The proper temperature for churn
ing varies at different times of the
year, with character of feed, with pe
riod of lactation and breed of cows.
As a rule, the temperature should be
about sixty degrees in winter and fifty
six in summer, and the cream should
be held at these temperatures for at
least an hour before churning. If the
cream is too warm, the butter will
come soft and salvy. It will have a
poor keeping quality and there will be
a large loss of fat in the buttermilk.
If the cream is too cold, it will froth
and stick to the churn. It is well to
have the temperature so that churn
ing may be accomplished in twenty
five to thirty minutes and the butter
come in firm condition. A dairy ther
mometer should be used in controlling
DESIRABLE QUALITY IN EGGS
Actual Age la Only One of Factors
Which Affect Excellence-Term
"Fresh" ls Synonymous.
Because of the readiness with which
eggs spoil, the term "fresh" has be
come synonymous with the idea of
desirable quality In eggs. However,
the actual age of an egg is only one
of the factors which affect the quality.
An egg 48 hours old that has lain in
a wheat shock during a warm July
rain would probably be swarming with
bacteria and be absolutely unfit for
food, while another egg stored eight
months in a first-class cold-storage
room would be of much better quality.
A cow will not do her best when she
is In the least worried.
. . *
Liberal feeders in the dairy are gen
erally thc most successful dairymen.
. . .
You cannot cure the defects in
grain or llavor by the use of butter
. . *
Cows kept in a comfortable condi
tion consume less feed, thrive better
and give more milk.
. * .
The more comfortable you can make
your animals, the less feed it will take
to keep them in good condition.
. ? *
Color of yolk, quality of contents,
and shape of egg are all more or less
governed by the food and feeding.
^jjiiiiiiMrt tun [ i II iiunniittiiiTTiTrrnrTinHi nnr MUMittiiiJ ini ta i II Miui i i n 11111 m r K i n ? j rn t n n : nu rt r Mt i ? M ; u r >f i, : JU i u rn ; m u i r i.is
Better Light and More of It
J^EROSENE light is best for young
and old eyes alike. LAMPS
give you kerosene lignt at its best - a
steady, generous glow that reaches every
corner of the room. i
The RAYO does not smoke or smell. It is made of
solid brass, nickel-plated. It is easy to light, easy to
clean, easy to rewick. At dealers everywhere.
STANDARD OIL COMPANY
Wo.hmcton. D. C.
(NEW JERSEY) Charlotte. N. C.
Ranges, Stoves, Grates .
Now is the time to purchase a New Range, Stove,
Heater or Grate.
See Our Pretty Beckers and Full Line
???Prices in keeping with seven-cent cotton.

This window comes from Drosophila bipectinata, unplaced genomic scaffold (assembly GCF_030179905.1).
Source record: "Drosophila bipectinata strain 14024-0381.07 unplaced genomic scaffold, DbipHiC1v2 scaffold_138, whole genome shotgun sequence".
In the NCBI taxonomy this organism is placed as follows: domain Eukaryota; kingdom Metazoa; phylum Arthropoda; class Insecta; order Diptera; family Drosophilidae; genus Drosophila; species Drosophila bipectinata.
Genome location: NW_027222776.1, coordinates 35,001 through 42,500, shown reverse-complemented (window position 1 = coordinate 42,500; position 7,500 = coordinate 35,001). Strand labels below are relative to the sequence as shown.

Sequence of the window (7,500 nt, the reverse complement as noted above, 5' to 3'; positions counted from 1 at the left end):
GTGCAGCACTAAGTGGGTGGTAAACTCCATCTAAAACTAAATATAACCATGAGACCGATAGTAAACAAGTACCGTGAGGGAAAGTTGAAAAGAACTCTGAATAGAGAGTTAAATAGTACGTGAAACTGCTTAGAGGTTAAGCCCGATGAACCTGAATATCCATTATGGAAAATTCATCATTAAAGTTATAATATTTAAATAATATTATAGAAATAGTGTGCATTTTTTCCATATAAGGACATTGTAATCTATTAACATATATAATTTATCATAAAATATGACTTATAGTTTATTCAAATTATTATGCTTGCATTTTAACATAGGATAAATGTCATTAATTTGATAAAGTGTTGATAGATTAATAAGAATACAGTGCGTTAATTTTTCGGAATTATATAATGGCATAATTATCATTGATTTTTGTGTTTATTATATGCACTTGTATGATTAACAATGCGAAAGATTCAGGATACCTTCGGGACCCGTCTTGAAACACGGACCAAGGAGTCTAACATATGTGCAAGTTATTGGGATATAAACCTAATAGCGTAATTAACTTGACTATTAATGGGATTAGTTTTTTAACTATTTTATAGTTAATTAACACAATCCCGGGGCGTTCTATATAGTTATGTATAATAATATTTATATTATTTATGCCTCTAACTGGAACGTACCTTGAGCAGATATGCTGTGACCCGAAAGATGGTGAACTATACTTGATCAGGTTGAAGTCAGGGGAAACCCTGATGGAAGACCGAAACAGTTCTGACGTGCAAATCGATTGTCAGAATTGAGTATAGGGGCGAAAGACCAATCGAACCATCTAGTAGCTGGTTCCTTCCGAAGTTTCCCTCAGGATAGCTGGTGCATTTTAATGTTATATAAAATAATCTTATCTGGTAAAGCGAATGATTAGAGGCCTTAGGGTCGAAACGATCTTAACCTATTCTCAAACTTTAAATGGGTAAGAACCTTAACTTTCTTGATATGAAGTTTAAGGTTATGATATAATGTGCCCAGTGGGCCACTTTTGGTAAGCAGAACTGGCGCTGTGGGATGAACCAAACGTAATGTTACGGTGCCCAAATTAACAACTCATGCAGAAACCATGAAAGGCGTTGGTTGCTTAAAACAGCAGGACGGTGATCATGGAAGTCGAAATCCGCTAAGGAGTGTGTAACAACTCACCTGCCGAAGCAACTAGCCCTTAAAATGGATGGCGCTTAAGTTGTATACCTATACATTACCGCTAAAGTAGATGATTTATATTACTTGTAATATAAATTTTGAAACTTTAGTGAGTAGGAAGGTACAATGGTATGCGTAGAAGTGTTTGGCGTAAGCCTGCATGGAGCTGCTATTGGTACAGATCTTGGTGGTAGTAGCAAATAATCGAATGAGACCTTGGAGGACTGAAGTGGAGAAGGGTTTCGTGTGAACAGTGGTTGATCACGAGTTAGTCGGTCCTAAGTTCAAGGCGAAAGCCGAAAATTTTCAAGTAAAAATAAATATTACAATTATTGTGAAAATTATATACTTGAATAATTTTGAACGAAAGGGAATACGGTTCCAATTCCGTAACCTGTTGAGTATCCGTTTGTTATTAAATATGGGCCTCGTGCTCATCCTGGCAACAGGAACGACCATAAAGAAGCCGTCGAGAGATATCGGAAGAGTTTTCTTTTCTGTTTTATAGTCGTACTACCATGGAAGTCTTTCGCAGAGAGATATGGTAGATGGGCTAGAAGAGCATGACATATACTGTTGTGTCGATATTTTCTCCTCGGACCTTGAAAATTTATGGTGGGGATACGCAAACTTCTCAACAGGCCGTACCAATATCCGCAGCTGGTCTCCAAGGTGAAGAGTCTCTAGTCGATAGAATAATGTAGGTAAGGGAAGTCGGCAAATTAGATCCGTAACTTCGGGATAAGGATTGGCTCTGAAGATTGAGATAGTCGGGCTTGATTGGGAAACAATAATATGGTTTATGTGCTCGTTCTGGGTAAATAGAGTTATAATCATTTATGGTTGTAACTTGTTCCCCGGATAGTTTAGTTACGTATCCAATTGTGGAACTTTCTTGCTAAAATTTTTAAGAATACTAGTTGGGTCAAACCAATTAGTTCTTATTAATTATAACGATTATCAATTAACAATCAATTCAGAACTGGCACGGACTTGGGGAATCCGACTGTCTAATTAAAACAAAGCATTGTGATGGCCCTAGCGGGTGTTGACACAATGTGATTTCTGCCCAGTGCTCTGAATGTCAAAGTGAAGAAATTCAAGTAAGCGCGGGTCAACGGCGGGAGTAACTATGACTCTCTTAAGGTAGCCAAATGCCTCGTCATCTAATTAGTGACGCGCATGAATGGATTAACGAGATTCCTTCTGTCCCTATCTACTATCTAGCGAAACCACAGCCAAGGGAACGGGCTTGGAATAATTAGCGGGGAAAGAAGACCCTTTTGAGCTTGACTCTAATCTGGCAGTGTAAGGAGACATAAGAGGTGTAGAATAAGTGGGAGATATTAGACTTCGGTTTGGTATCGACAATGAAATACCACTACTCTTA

Jones & Son
Purchase your Wedding Presents from Augusta's
Largest Jewelry Store. Beautiful assortment of
SILVERWARE, CUT GLASS,
CHINA, CLOCKS AND
WATCHES, GOLD AND
NOVELTIES OF ALL KINDS.
Call to see us when in the city. Order by mail if
you can't come. Write for catalogue.
A. J. RENKL
AUGUSTA, GEORGIA 706 BROAD STREET
J. C. LEE, President F. E. Gibson, Sec. and Treas.
FARMERS, MERCHANTS, BUILDERS,
If you are going to build,.remodel or repair,
we invite your inquiries.
COMPLETE HOUSE BILLS A SPECIALTY.
We manufacture and deal injdoors, sash, blinds
stairs, interior trim, store fronts and fixtures,
pews, pulpits, etc., rough and dressed lumber,
lath, pine and cypress shingles, ^flooring, ceiling
Distributing agents for Flintkote roofing
Estimates cheerfully and carefully mane.
Woodard Lumber Co.
Corner Roberts and Dugas Streets.
Our Motto: SSS
Plant Oats ar
We have BEST of all Va
Your order or
have our bes
See Charlie May.
Our materials have advanced consid
mense stock before rise of market,
TRACTIVE LOW PRICES as formel
SHINGLES. TIN PLATE, GALVAN
RUBBER ROOFING, Etc. It will r
never be lower.
125 acres land near Hibernia
in Saluda county.
120 acres near Monetta, Sa
?330 acres in Aiken county,
100 acres near Ropers.
300 acres near Celestia or
Davis' mills in Greenwood
and Saluda counties.
50 acres near Edgefield C.
250 aeres near Trenton,S.C.
Several tract* near meeting
Street, and other tracts near
Monetta and Batesburg.
A. 8. TOMPKINS,
Edgefield, S. C
Go to see
Before insuring|elsewhere. We
represent the best old line com
Harting & Byrd
At the Farmers Bank, Edgefield
id Help Solve
BROS. & CO.
E IN PRICE
ING MATERIAL I
T OF WAR I
lerabiy, but having purchased im- I
we are offering the SAME AT- jg
riv. Get our prices on METAL H
IZED CORRUGATED IRON and I
>ay you to buy NOW as prices will ?
1009 Broad Street ?
Ideal Pressing Club
NEAT CLEANING AND
DYING AND REPAIRING. . "
Ladies Coat Suits Cleaned and .
Pressed._ .. ..75c.
Ladies Pleated Skirts Cleaned and
Ladie Plain Skirts; Cleaned and
Ladies Evening Gowns Cleandd and
Ladies One-Piece Dress Cleaned and
Gents' Suits Sleam Cleaned 'and
Gents' Suits Dry Cleaned and
Hats Cleaned and Pressed.25c.
Hats Cleaned and Blocked_..50c.
Remember we are first-class in
every workmanship and can please
the most fastudist person. Work
done while you wait. Don't MnMF
away that old suit or hat. Bring it
to us and let us make it look like
new. We appreciateyour patronage
and guarantee satisfaction.
FRANK MAYNARD, Prop.,
Edgefield, South Carolina.
N. E. Schedule figures published
only as information and are no
Trains depart to
209 Trenton, Columbia 7:20 a m
231 Trenton, Augusta 11:10 a m
229 Aiken, Charleston 12:20 p m
297 Trenton, Augusta 7:20 p m
Trains arrive from
208 Augusta, Trenton 8:20 am
230 Columbia, Trenton 11:55 a m
232 Charleston, Aiken 4:00 p m
20:6 Columbia, Tienton 8:05 p m
For additional information, Tick
ets, etc., Communicate with
Magruder Dent., District Passen
ger Agent, Augusta, Ga. J. A.
Townsend, Agent, Edgefield, S. C.
DUE TO AN
Many of the troubles of life such,
as headache, indigestion, constipa
tion and lack of energy are due to
GRIGSBY'S LIV-VER LAX is
a natural, vegetable remedy that
will get the liver right and make
these troubles disappear. It has
none of the dangers or disagreeable
effects of calomel.
Get a 50o or $1 bottle of this
splendid remedy from your drug
gist today. Every bottle bears the
likeness of L. K. Grigsby, who
guarantees it through.
GEO. F. MIMS
Eyes examined and glasses fitted
only when necessary. Optical
work of all kinds.
EDGEFIELD, S. C.